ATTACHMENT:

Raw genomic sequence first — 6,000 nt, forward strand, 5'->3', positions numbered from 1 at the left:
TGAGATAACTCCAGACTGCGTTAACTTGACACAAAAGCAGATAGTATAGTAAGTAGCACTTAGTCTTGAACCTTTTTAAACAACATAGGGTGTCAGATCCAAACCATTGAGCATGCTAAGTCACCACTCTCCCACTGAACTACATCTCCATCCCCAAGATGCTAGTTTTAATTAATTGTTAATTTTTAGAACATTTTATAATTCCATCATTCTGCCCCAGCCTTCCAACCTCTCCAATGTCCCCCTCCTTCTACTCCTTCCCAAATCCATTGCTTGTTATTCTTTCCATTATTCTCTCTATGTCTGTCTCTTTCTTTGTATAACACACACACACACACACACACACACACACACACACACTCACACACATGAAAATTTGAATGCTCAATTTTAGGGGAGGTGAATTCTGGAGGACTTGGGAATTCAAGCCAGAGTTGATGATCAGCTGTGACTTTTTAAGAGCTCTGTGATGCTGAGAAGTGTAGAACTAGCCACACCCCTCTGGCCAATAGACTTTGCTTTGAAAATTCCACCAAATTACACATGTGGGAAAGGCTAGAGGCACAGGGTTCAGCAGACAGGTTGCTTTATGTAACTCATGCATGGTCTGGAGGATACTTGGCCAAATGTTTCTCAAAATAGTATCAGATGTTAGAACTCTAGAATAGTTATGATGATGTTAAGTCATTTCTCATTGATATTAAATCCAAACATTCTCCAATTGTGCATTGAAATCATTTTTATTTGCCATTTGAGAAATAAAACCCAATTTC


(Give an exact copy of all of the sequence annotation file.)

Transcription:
Raw genomic sequence first — 6,000 nt, forward strand, 5'->3', positions numbered from 1 at the left:
TGAGATAACTCCAGACTGCGTTAACTTGACACAAAAGCAGATAGTATAGTAAGTAGCACTTAGTCTTGAACCTTTTTAAACAACATAGGGTGTCAGATCCAAACCATTGAGCATGCTAAGTCACCACTCTCCCACTGAACTACATCTCCATCCCCAAGATGCTAGTTTTAATTAATTGTTAATTTTTAGAACATTTTATAATTCCATCATTCTGCCCCAGCCTTCCAACCTCTCCAATGTCCCCCTCCTTCTACTCCTTCCCAAATCCATTGCTTGTTATTCTTTCCATTATTCTCTCTATGTCTGTCTCTTTCTTTGTATAACACACACACACACACACACACACACACACACACACACTCACACACATGAAAATTTGAATGCTCAATTTTAGGGGAGGTGAATTCTGGAGGACTTGGGAATTCAAGCCAGAGTTGATGATCAGCTGTGACTTTTTAAGAGCTCTGTGATGCTGAGAAGTGTAGAACTAGCCACACCCCTCTGGCCAATAGACTTTGCTTTGAAAATTCCACCAAATTACACATGTGGGAAAGGCTAGAGGCACAGGGTTCAGCAGACAGGTTGCTTTATGTAACTCATGCATGGTCTGGAGGATACTTGGCCAAATGTTTCTCAAAATAGTATCAGATGTTAGAACTCTAGAATAGTTATGATGATGTTAAGTCATTTCTCATTGATATTAAATCCAAACATTCTCCAATTGTGCATTGAAATCATTTTTATTTGCCATTTGAGAAATAAAACCCAATTTC